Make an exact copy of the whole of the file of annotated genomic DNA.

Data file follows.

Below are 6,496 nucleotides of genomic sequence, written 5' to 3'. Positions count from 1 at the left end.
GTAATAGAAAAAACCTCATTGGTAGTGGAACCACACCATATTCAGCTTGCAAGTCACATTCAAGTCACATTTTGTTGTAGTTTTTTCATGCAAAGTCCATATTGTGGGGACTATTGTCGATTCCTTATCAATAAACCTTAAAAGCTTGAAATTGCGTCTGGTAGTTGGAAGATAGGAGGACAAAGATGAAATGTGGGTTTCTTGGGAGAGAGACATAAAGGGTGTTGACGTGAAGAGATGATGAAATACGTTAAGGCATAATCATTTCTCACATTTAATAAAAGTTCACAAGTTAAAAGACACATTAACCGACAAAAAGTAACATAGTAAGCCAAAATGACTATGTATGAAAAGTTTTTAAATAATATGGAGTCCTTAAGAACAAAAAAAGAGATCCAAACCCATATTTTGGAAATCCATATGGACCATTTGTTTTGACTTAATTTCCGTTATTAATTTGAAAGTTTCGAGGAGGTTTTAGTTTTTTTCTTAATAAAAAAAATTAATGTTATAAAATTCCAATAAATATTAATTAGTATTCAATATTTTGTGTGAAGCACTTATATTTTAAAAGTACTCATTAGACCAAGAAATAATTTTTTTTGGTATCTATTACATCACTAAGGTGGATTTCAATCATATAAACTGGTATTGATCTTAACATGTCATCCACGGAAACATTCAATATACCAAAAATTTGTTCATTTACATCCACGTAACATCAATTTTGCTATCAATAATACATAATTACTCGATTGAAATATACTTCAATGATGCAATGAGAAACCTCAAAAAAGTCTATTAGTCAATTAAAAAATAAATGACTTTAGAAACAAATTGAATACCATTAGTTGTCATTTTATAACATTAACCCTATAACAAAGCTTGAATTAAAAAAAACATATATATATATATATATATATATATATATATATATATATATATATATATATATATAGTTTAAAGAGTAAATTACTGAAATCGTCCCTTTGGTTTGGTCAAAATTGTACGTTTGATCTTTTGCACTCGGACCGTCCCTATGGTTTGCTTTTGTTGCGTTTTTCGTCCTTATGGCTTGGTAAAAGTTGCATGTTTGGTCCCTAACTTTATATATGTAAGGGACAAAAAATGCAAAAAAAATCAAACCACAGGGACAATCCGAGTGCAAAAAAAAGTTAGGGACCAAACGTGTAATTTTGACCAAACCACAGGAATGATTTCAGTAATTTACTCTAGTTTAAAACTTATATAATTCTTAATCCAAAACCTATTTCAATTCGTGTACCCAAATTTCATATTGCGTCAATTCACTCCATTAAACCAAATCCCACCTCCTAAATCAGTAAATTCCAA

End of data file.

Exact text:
Below are 6,496 nucleotides of genomic sequence, written 5' to 3'. Positions count from 1 at the left end.
GTAATAGAAAAAACCTCATTGGTAGTGGAACCACACCATATTCAGCTTGCAAGTCACATTCAAGTCACATTTTGTTGTAGTTTTTTCATGCAAAGTCCATATTGTGGGGACTATTGTCGATTCCTTATCAATAAACCTTAAAAGCTTGAAATTGCGTCTGGTAGTTGGAAGATAGGAGGACAAAGATGAAATGTGGGTTTCTTGGGAGAGAGACATAAAGGGTGTTGACGTGAAGAGATGATGAAATACGTTAAGGCATAATCATTTCTCACATTTAATAAAAGTTCACAAGTTAAAAGACACATTAACCGACAAAAAGTAACATAGTAAGCCAAAATGACTATGTATGAAAAGTTTTTAAATAATATGGAGTCCTTAAGAACAAAAAAAGAGATCCAAACCCATATTTTGGAAATCCATATGGACCATTTGTTTTGACTTAATTTCCGTTATTAATTTGAAAGTTTCGAGGAGGTTTTAGTTTTTTTCTTAATAAAAAAAATTAATGTTATAAAATTCCAATAAATATTAATTAGTATTCAATATTTTGTGTGAAGCACTTATATTTTAAAAGTACTCATTAGACCAAGAAATAATTTTTTTTGGTATCTATTACATCACTAAGGTGGATTTCAATCATATAAACTGGTATTGATCTTAACATGTCATCCACGGAAACATTCAATATACCAAAAATTTGTTCATTTACATCCACGTAACATCAATTTTGCTATCAATAATACATAATTACTCGATTGAAATATACTTCAATGATGCAATGAGAAACCTCAAAAAAGTCTATTAGTCAATTAAAAAATAAATGACTTTAGAAACAAATTGAATACCATTAGTTGTCATTTTATAACATTAACCCTATAACAAAGCTTGAATTAAAAAAAACATATATATATATATATATATATATATATATATATATATATATATATATATATATATAGTTTAAAGAGTAAATTACTGAAATCGTCCCTTTGGTTTGGTCAAAATTGTACGTTTGATCTTTTGCACTCGGACCGTCCCTATGGTTTGCTTTTGTTGCGTTTTTCGTCCTTATGGCTTGGTAAAAGTTGCATGTTTGGTCCCTAACTTTATATATGTAAGGGACAAAAAATGCAAAAAAAATCAAACCACAGGGACAATCCGAGTGCAAAAAAAAGTTAGGGACCAAACGTGTAATTTTGACCAAACCACAGGAATGATTTCAGTAATTTACTCTAGTTTAAAACTTATATAATTCTTAATCCAAAACCTATTTCAATTCGTGTACCCAAATTTCATATTGCGTCAATTCACTCCATTAAACCAAATCCCACCTCCTAAATCAGTAAATTCCAA